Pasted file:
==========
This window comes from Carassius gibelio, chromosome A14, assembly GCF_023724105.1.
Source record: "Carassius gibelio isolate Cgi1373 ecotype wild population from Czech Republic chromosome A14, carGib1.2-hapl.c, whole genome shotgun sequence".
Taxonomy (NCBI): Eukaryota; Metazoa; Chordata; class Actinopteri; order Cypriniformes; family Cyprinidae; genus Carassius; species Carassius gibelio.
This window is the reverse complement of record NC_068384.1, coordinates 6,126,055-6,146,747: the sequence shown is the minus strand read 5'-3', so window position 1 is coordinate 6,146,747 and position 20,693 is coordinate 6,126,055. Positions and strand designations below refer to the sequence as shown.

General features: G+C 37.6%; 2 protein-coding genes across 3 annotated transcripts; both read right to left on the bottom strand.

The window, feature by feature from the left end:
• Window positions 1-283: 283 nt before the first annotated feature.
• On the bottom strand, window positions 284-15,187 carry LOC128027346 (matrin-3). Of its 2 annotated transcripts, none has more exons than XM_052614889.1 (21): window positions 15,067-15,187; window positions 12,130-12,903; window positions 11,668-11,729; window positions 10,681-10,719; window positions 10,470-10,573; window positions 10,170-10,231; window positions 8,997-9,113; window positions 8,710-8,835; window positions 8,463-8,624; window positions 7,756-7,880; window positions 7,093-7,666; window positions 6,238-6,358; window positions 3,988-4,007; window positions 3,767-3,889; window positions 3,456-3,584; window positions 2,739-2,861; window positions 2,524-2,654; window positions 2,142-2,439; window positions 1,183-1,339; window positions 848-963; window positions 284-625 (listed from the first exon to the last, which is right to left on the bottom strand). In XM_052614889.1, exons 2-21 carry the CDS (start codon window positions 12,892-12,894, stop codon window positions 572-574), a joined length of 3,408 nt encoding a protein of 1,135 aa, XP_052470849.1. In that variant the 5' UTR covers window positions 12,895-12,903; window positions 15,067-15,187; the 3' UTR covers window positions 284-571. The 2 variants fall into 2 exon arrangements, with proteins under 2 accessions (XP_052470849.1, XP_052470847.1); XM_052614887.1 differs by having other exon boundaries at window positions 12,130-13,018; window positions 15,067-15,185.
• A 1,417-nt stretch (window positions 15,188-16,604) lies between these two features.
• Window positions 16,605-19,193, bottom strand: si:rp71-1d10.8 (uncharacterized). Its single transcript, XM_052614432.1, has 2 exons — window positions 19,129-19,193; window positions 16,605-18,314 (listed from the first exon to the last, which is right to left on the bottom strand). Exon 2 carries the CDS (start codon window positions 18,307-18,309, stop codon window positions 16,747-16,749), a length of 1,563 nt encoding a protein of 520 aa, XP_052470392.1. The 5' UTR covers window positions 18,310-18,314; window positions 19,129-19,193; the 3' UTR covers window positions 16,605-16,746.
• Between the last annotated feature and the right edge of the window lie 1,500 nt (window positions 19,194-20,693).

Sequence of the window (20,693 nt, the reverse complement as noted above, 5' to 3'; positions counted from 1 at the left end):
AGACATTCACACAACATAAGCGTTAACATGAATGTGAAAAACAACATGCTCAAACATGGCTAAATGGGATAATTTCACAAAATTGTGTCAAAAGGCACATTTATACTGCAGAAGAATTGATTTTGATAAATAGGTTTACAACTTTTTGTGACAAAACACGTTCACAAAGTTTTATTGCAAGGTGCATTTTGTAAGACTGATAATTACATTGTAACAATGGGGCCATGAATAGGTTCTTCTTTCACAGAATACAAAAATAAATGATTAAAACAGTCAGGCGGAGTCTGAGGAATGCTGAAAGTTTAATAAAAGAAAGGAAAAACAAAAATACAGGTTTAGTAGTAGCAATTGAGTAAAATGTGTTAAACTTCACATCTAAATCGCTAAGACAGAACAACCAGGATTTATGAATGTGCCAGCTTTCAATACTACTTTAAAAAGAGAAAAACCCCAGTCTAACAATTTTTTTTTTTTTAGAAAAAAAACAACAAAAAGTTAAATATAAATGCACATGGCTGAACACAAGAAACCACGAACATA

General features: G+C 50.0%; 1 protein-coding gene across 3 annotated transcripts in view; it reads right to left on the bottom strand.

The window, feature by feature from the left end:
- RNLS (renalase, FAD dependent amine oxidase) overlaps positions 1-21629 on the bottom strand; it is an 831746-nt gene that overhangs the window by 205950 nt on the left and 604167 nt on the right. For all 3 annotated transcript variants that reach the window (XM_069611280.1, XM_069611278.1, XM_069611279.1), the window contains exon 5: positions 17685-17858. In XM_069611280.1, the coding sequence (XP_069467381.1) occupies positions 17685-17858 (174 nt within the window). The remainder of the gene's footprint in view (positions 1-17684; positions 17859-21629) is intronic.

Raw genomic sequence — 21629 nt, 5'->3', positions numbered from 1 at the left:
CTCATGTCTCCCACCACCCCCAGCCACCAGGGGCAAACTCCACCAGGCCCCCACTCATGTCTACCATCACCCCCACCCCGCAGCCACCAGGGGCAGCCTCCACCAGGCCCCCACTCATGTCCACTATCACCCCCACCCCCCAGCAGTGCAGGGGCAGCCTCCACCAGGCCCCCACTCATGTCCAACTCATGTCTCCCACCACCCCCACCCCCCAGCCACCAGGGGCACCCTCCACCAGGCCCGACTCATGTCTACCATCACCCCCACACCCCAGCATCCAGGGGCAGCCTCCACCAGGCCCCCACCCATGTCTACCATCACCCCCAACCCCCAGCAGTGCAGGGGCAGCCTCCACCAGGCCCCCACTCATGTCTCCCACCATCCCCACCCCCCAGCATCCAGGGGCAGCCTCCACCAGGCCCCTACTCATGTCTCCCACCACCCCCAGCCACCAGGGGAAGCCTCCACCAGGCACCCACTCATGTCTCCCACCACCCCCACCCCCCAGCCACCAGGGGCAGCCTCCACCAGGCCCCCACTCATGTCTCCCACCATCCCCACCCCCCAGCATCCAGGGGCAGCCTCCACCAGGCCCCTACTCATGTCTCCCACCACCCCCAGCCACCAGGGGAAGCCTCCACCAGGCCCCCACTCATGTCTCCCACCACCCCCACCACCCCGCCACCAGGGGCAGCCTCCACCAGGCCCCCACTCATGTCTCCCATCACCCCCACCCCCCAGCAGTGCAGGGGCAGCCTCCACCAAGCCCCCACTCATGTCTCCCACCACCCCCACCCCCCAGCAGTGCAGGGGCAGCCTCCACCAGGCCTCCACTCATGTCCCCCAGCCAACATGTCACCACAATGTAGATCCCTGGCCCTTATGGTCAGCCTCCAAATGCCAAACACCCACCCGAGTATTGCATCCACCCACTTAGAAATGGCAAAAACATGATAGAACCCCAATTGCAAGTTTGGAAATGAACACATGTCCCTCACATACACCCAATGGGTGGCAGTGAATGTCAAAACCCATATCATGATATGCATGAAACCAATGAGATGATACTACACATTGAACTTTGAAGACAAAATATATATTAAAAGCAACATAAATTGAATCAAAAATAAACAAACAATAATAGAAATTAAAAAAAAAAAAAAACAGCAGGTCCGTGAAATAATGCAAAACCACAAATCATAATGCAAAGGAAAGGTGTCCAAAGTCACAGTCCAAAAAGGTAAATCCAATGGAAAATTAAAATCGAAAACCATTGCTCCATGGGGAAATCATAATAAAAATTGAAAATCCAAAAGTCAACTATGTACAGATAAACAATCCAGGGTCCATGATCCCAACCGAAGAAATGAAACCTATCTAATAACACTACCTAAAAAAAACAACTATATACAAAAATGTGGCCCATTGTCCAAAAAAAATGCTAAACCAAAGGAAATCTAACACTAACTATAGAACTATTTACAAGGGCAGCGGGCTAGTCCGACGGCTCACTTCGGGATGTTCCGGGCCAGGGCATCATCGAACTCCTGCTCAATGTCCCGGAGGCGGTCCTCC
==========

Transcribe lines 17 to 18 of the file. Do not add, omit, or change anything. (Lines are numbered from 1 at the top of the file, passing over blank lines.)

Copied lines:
Raw genomic sequence — 21629 nt, 5'->3', positions numbered from 1 at the left:
CTCATGTCTCCCACCACCCCCAGCCACCAGGGGCAAACTCCACCAGGCCCCCACTCATGTCTACCATCACCCCCACCCCGCAGCCACCAGGGGCAGCCTCCACCAGGCCCCCACTCATGTCCACTATCACCCCCACCCCCCAGCAGTGCAGGGGCAGCCTCCACCAGGCCCCCACTCATGTCCAACTCATGTCTCCCACCACCCCCACCCCCCAGCCACCAGGGGCACCCTCCACCAGGCCCGACTCATGTCTACCATCACCCCCACACCCCAGCATCCAGGGGCAGCCTCCACCAGGCCCCCACCCATGTCTACCATCACCCCCAACCCCCAGCAGTGCAGGGGCAGCCTCCACCAGGCCCCCACTCATGTCTCCCACCATCCCCACCCCCCAGCATCCAGGGGCAGCCTCCACCAGGCCCCTACTCATGTCTCCCACCACCCCCAGCCACCAGGGGAAGCCTCCACCAGGCACCCACTCATGTCTCCCACCACCCCCACCCCCCAGCCACCAGGGGCAGCCTCCACCAGGCCCCCACTCATGTCTCCCACCATCCCCACCCCCCAGCATCCAGGGGCAGCCTCCACCAGGCCCCTACTCATGTCTCCCACCACCCCCAGCCACCAGGGGAAGCCTCCACCAGGCCCCCACTCATGTCTCCCACCACCCCCACCACCCCGCCACCAGGGGCAGCCTCCACCAGGCCCCCACTCATGTCTCCCATCACCCCCACCCCCCAGCAGTGCAGGGGCAGCCTCCACCAAGCCCCCACTCATGTCTCCCACCACCCCCACCCCCCAGCAGTGCAGGGGCAGCCTCCACCAGGCCTCCACTCATGTCCCCCAGCCAACATGTCACCACAATGTAGATCCCTGGCCCTTATGGTCAGCCTCCAAATGCCAAACACCCACCCGAGTATTGCATCCACCCACTTAGAAATGGCAAAAACATGATAGAACCCCAATTGCAAGTTTGGAAATGAACACATGTCCCTCACATACACCCAATGGGTGGCAGTGAATGTCAAAACCCATATCATGATATGCATGAAACCAATGAGATGATACTACACATTGAACTTTGAAGACAAAATATATATTAAAAGCAACATAAATTGAATCAAAAATAAACAAACAATAATAGAAATTAAAAAAAAAAAAAAACAGCAGGTCCGTGAAATAATGCAAAACCACAAATCATAATGCAAAGGAAAGGTGTCCAAAGTCACAGTCCAAAAAGGTAAATCCAATGGAAAATTAAAATCGAAAACCATTGCTCCATGGGGAAATCATAATAAAAATTGAAAATCCAAAAGTCAACTATGTACAGATAAACAATCCAGGGTCCATGATCCCAACCGAAGAAATGAAACCTATCTAATAACACTACCTAAAAAAAACAACTATATACAAAAATGTGGCCCATTGTCCAAAAAAAATGCTAAACCAAAGGAAATCTAACACTAACTATAGAACTATTTACAAGGGCAGCGGGCTAGTCCGACGGCTCACTTCGGGATGTTCCGGGCCAGGGCATCATCGAACTCCTGCTCAATGTCCCGGAGGCGGTCCTCC